The majority of my clients have never worked with an Interior Designer before they hire me. So, if you’ve never used a designer before, and you aren’t familiar with the services they offer, how do you know if you need one? In this post I’ll shed light onto the process of working with an interior designer; WHAT they do and WHY you might need one. For the WHO and WHEN (i.e. who should you appoint, and when should you engage them) tune in next week!
The WHAT. So, what do Interior Designers do?
There’s often a preconception that Interior Designers spend their days plumping cushions and hanging pictures. And yes, designers do often get involved in the final styling stages but there’s so much that happens before the cushions are plumped and the pictures are hung. So let’s start at the beginning…
LAYOUT & FLOOR-PLANNING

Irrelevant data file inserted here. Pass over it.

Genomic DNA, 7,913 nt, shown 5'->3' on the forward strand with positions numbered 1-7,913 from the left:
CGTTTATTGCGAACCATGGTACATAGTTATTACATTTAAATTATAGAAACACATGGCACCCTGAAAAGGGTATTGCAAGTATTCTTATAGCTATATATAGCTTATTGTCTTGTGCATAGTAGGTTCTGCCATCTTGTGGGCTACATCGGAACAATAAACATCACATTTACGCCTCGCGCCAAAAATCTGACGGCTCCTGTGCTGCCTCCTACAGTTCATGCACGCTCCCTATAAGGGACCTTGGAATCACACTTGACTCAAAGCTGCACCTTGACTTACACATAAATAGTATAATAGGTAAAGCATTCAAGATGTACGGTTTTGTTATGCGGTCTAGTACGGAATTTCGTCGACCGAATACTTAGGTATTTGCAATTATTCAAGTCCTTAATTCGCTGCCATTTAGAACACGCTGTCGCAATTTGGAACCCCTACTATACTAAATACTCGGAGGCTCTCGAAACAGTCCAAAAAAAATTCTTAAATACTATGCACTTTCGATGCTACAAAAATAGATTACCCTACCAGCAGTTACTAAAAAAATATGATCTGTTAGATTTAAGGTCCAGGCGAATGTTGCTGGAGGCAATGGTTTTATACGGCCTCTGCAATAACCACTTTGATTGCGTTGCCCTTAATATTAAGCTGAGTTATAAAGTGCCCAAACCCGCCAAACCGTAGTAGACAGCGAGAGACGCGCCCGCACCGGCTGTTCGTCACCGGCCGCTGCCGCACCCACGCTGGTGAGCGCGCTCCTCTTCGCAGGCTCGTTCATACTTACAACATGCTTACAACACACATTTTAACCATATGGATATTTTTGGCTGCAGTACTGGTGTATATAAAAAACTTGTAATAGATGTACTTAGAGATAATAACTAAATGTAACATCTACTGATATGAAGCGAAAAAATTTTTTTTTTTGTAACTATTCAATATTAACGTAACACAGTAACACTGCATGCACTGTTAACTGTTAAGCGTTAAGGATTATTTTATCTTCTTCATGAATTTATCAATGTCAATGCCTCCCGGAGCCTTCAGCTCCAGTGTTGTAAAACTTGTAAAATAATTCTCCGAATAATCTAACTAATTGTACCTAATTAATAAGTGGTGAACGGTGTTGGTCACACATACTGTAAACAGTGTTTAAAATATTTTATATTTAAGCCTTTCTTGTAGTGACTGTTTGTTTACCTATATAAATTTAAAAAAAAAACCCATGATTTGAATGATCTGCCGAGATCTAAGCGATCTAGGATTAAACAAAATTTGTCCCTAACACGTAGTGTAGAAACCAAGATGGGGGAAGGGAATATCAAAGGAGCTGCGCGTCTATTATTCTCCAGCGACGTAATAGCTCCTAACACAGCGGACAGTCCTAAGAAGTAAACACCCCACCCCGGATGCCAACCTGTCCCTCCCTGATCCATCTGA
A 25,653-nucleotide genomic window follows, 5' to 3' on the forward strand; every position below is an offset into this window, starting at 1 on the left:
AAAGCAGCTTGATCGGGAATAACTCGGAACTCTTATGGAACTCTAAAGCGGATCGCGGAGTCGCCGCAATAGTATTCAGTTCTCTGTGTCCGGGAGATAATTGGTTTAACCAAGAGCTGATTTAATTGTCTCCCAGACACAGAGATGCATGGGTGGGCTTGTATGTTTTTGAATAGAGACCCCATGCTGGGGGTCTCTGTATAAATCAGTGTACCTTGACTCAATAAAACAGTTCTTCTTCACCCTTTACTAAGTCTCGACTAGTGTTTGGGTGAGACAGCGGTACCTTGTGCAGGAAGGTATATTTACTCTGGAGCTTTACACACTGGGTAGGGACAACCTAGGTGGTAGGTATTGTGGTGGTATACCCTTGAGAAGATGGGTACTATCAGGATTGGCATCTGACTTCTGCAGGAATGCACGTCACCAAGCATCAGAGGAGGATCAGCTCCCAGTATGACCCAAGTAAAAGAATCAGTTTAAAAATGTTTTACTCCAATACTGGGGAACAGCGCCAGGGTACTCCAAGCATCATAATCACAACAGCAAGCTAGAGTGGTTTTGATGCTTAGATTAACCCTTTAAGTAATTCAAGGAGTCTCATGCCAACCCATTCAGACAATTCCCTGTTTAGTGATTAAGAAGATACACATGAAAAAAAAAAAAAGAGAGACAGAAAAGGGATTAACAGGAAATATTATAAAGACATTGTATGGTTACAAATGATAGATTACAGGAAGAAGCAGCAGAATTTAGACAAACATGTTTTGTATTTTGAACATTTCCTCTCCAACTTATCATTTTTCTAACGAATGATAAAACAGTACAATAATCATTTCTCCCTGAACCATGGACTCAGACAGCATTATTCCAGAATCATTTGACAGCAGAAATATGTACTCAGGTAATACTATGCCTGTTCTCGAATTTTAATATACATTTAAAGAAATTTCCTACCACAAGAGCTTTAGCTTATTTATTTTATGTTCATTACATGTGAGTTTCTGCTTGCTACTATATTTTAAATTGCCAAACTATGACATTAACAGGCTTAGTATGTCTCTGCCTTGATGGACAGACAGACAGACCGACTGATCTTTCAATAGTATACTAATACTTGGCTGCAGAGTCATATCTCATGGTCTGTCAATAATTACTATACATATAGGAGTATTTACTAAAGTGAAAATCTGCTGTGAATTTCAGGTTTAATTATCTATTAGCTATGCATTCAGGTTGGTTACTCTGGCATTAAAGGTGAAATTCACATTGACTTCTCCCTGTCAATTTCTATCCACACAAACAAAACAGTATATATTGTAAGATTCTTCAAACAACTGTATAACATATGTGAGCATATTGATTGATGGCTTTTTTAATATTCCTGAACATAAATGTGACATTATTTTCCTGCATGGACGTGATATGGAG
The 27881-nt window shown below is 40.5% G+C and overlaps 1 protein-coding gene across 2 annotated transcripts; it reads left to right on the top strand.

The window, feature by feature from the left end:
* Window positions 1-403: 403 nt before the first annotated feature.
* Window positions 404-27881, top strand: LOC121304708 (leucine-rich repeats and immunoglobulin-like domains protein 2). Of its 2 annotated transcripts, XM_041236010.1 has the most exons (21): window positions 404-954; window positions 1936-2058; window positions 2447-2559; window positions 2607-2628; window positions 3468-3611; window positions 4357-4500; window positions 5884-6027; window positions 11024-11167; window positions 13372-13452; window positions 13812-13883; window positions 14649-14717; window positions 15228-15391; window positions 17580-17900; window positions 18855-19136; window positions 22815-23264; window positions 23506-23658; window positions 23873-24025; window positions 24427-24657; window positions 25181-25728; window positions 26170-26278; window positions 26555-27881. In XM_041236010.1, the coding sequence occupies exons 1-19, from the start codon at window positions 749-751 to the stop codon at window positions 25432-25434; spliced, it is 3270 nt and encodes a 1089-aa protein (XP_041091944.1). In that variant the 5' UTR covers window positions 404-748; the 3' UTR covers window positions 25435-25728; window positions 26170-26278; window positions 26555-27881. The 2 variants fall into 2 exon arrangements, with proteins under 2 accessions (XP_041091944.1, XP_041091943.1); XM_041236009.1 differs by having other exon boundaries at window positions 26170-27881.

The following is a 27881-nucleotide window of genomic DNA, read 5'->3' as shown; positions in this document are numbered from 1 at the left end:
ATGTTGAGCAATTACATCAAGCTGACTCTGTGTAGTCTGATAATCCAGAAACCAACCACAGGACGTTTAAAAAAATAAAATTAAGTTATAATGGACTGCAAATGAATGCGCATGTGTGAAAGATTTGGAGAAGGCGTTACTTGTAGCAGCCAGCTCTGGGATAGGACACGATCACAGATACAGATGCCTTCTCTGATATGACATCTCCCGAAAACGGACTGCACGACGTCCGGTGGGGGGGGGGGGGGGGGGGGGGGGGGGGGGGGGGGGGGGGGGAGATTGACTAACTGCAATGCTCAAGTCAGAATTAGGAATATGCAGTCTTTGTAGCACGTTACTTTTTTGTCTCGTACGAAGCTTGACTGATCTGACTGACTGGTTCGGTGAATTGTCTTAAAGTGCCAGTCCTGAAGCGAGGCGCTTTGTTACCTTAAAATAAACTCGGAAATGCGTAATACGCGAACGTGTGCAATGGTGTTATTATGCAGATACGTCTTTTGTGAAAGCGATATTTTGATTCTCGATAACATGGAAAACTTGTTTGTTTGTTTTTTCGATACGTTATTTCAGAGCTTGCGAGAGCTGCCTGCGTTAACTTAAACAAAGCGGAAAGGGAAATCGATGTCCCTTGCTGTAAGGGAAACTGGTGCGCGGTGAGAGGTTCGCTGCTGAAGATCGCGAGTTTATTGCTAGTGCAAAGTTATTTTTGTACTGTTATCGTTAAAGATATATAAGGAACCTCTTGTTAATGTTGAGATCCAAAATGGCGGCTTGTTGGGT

Designers spend much of their time floor-planning; creating layouts that form the basis of a design. See it as the framework; without getting that right, nothing else will work as it should. A good layout takes into account your lifestyle, your space and how you plan to use it. It is the starting point of any great design and is an essential part of the design process. Without a floorplan that works for you, a room can look utterly stunning, but it won’t function properly. And if a space doesn’t function well, you won’t love it. Not for long anyway. A good designer will talk through who will use the space, when and what for. They will think about practicalities (sockets, switches, natural light etc), alongside the aesthetics.